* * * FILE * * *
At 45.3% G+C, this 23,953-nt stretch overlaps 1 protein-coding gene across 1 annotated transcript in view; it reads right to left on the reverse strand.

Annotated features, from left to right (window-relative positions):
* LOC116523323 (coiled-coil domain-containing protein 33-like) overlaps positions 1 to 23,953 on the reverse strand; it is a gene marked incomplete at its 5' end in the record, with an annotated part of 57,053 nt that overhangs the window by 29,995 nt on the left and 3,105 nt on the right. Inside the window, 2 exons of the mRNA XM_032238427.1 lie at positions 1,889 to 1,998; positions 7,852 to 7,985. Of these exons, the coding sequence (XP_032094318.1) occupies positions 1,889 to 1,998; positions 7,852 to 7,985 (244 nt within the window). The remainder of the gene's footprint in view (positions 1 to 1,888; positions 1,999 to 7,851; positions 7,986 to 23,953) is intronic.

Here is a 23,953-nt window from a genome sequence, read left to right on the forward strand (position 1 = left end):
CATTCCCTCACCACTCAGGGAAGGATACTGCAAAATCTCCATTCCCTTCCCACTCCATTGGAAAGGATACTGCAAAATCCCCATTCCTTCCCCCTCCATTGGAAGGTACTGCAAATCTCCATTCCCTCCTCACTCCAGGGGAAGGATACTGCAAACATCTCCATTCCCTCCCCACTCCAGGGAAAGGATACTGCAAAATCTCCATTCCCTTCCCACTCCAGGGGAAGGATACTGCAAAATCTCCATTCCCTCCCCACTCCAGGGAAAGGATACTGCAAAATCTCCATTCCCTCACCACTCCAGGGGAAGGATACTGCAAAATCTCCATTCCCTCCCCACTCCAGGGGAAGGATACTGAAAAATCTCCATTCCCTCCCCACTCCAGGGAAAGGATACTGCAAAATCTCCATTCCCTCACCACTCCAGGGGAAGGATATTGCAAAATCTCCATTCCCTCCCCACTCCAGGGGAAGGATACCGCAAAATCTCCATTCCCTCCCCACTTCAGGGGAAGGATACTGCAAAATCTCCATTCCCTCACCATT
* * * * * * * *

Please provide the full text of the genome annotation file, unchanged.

At 45.3% G+C, this 23,953-nt stretch overlaps 1 protein-coding gene across 1 annotated transcript in view; it reads right to left on the reverse strand.

Annotated features, from left to right (window-relative positions):
* LOC116523323 (coiled-coil domain-containing protein 33-like) overlaps positions 1 to 23,953 on the reverse strand; it is a gene marked incomplete at its 5' end in the record, with an annotated part of 57,053 nt that overhangs the window by 29,995 nt on the left and 3,105 nt on the right. Inside the window, 2 exons of the mRNA XM_032238427.1 lie at positions 1,889 to 1,998; positions 7,852 to 7,985. Of these exons, the coding sequence (XP_032094318.1) occupies positions 1,889 to 1,998; positions 7,852 to 7,985 (244 nt within the window). The remainder of the gene's footprint in view (positions 1 to 1,888; positions 1,999 to 7,851; positions 7,986 to 23,953) is intronic.

Here is a 23,953-nt window from a genome sequence, read left to right on the forward strand (position 1 = left end):
CATTCCCTCACCACTCAGGGAAGGATACTGCAAAATCTCCATTCCCTTCCCACTCCATTGGAAAGGATACTGCAAAATCCCCATTCCTTCCCCCTCCATTGGAAGGTACTGCAAATCTCCATTCCCTCCTCACTCCAGGGGAAGGATACTGCAAACATCTCCATTCCCTCCCCACTCCAGGGAAAGGATACTGCAAAATCTCCATTCCCTTCCCACTCCAGGGGAAGGATACTGCAAAATCTCCATTCCCTCCCCACTCCAGGGAAAGGATACTGCAAAATCTCCATTCCCTCACCACTCCAGGGGAAGGATACTGCAAAATCTCCATTCCCTCCCCACTCCAGGGGAAGGATACTGAAAAATCTCCATTCCCTCCCCACTCCAGGGAAAGGATACTGCAAAATCTCCATTCCCTCACCACTCCAGGGGAAGGATATTGCAAAATCTCCATTCCCTCCCCACTCCAGGGGAAGGATACCGCAAAATCTCCATTCCCTCCCCACTTCAGGGGAAGGATACTGCAAAATCTCCATTCCCTCACCATT